Edmund Heller diary
- October 9, 1917-January 12, 1918
- Heller, Edmund, 1875-1939 (Person)
Access Conditions and Restrictions
0.25 Linear Feet (1 box)
Heller was sought out to participate in many expeditions in the following years. In 1909 he became associated with the Smithsonian Institution as he joined Theodore Roosevelt’s African Expedition. Roosevelt would credit Heller greatly, and include him as co-author of their Life Histories of African Game Animals. Heller was still associated with the Smithsonian when Paul J. Rainey selected him as naturalist for his 1911 African expedition, which would notably produce the first documentary film to come out of that continent. Rainey was a wealthy big-game hunter and explorer and a patron of many institutions, including the American Museum of Natural History and the Smithsonian. In 1914 he accompanied Lincoln Ellsworth in Canada as part of the United States Biological Survey and in 1915 he acted as naturalist on a Peruvian expedition jointly sponsored by the National Geographic Society and Yale University. In 1916 he was secured by the American Museum of Natural History to act as naturalist and small mammal collector on Roy Chapman Andrews’ Asiatic Zoological Expedition in China’s Yunnan Province. That Expedition is sometimes referred to as part of the Central Asiatic Expeditions. Heller then accompanied Paul J. Rainey on the 1918 Rainey Asiatic Expedition to Siberia (This was also known as the Third Asiatic Zoological Expedition and is not to be confused with the Third Asiatic Expedition led by Andrews in 1921-1930). The following year Heller acted as leader of the Smithsonian’s Cape-to-Cairo Expedition, and later did additional studies in Yellowstone National Park.
He was hired by Wilfred H, Osgood as assistant curator of mammals at the Field Museum in 1921. He held the position for six years and during this time he did expeditionary work in Peru and Africa. After his resignation, he was the director of the Milwaukee Zoo from 1928 to 1935 and the Fleishhacker Zoo in San Francisco until his death in 1939. From 1918 to 1928 Heller was married to Hilda Hempl, a bacteriologist and fellow Stanford alumna who would accompany him on three of his expeditions. Heller was a well-respected collector for his quality and quantity of expeditions as well as specimens that have been contributed to institutions across the United States. His name was added to many mammal names as “helleri” in recognition of his contributions. He wrote extensively and was a member of such association as the American Association of Zoological Parks, the American Society of Mammalogists, and the American Association of Zoological Parks and Aquariums.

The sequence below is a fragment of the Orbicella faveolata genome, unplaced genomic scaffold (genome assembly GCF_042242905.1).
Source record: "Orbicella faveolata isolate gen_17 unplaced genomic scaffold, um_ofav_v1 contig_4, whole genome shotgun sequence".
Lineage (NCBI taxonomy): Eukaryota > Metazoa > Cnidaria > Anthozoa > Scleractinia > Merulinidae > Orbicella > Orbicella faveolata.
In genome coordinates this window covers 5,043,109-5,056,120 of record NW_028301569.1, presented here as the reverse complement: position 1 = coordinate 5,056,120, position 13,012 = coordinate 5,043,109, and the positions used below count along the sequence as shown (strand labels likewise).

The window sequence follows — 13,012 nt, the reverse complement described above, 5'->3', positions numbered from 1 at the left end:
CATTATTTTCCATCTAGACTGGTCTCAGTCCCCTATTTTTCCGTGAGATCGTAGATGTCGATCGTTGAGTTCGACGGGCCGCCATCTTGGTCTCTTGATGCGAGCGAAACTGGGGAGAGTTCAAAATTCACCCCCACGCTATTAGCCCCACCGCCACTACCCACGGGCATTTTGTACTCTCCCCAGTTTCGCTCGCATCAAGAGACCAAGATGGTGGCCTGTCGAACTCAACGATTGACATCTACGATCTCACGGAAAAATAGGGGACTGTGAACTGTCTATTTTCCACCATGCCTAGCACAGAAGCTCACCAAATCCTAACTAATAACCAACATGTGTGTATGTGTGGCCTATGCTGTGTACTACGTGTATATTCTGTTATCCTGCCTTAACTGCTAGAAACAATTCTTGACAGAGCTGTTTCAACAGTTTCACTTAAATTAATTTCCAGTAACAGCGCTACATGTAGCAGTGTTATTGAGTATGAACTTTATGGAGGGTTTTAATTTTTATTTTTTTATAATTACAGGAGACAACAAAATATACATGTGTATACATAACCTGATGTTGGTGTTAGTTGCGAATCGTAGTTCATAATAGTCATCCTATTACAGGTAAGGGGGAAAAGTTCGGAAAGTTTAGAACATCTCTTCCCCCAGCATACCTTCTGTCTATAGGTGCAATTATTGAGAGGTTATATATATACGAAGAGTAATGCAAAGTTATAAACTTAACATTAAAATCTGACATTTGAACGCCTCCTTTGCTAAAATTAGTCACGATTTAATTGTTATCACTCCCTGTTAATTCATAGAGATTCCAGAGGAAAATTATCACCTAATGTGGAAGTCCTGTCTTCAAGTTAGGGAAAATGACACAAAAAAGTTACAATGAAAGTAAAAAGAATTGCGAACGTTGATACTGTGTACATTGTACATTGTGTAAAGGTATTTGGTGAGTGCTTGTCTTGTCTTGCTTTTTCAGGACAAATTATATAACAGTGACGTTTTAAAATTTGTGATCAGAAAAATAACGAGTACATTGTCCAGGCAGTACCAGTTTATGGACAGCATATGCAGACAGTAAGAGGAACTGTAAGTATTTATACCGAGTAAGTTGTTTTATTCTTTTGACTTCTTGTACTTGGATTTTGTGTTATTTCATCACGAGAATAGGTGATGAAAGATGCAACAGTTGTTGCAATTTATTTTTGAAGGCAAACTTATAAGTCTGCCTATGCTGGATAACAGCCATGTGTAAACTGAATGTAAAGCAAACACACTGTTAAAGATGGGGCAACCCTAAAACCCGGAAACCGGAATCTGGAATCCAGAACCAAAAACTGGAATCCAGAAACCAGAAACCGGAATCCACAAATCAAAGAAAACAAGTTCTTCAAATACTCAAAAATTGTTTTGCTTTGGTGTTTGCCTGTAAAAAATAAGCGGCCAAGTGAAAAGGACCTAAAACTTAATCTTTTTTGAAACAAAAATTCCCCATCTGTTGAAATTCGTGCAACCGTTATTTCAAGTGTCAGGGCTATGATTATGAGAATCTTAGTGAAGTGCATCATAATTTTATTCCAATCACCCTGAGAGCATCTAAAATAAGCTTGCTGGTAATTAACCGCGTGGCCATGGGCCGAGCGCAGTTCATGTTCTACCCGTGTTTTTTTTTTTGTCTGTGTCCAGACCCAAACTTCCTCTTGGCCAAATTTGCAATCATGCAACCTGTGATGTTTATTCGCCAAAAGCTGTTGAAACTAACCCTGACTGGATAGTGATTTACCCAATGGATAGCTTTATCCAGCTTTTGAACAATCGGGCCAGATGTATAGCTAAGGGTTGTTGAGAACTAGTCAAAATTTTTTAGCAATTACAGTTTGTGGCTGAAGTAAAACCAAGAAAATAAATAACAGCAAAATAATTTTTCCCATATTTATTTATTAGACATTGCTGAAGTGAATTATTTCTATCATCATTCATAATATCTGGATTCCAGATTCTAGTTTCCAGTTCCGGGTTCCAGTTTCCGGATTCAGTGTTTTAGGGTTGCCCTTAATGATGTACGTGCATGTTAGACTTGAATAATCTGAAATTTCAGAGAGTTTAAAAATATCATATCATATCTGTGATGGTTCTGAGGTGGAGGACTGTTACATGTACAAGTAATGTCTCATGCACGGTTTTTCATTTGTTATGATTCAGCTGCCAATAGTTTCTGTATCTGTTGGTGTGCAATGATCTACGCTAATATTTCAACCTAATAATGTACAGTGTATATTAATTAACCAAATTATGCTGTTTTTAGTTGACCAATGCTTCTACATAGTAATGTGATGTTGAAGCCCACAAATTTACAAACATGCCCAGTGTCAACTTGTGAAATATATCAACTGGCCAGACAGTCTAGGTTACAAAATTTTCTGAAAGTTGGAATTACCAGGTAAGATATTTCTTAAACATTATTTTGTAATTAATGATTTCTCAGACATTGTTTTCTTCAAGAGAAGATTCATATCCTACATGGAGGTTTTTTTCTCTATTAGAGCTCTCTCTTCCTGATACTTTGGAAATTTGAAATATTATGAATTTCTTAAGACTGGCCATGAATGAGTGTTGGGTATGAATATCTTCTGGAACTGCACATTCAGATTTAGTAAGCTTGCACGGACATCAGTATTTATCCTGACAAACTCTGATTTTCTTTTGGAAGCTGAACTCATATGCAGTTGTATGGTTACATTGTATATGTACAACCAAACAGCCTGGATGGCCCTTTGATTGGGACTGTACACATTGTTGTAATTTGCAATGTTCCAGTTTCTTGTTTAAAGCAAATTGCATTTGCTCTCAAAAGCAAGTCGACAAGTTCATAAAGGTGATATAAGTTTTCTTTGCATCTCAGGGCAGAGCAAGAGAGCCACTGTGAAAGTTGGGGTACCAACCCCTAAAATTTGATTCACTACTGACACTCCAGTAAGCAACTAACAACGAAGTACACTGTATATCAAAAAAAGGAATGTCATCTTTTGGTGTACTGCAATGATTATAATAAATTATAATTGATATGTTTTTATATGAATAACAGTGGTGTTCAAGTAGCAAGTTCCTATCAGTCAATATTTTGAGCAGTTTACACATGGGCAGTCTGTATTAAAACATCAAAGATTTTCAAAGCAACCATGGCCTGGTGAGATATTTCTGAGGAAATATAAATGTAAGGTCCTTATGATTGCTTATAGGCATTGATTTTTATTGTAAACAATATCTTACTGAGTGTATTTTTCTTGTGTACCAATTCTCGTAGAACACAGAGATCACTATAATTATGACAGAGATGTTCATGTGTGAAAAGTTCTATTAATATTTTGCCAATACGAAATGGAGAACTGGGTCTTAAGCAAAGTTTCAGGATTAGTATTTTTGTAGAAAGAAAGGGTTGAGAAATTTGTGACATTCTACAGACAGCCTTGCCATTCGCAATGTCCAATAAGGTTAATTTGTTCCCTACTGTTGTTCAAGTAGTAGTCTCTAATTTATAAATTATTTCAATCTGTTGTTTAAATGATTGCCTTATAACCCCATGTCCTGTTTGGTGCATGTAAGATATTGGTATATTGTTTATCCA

Source of Acquisition
- American Museum of Natural History
- Asiatic Zoölogical Expedition (1st : 1916-1917)
- Beijing (China)
- Chicago (Ill.)
- East Asia -- Description and travel
- Field Museum of Natural History
- Honolulu (Hawaii)
- Mammals -- Collection and preservation
- Manuscript Collection
- New York (N.Y.)
- San Francisco (Calif.)
- Scientific expeditions
- Seoul (Korea)
- Shanghai (China)
- Tokyo (Japan)
- Voyages and travels
- Yokohama-shi (Japan)
- Edmund Heller diary, October 9, 1917-January 12, 1918
- Kendra Meyer
- Description rules
- Language of description
- The Gladys Krieble Delmas Foundation provided support to make this finding aid available in ArchivesSpace (2016-2017). Finding aid created with support from the Council on Library and Information Resources (CLIR) Hidden Collections grant, 2012.
- Edition statement
- Information for this finding aid expanded on the original catalog record written by Ann Herendeen, 2000.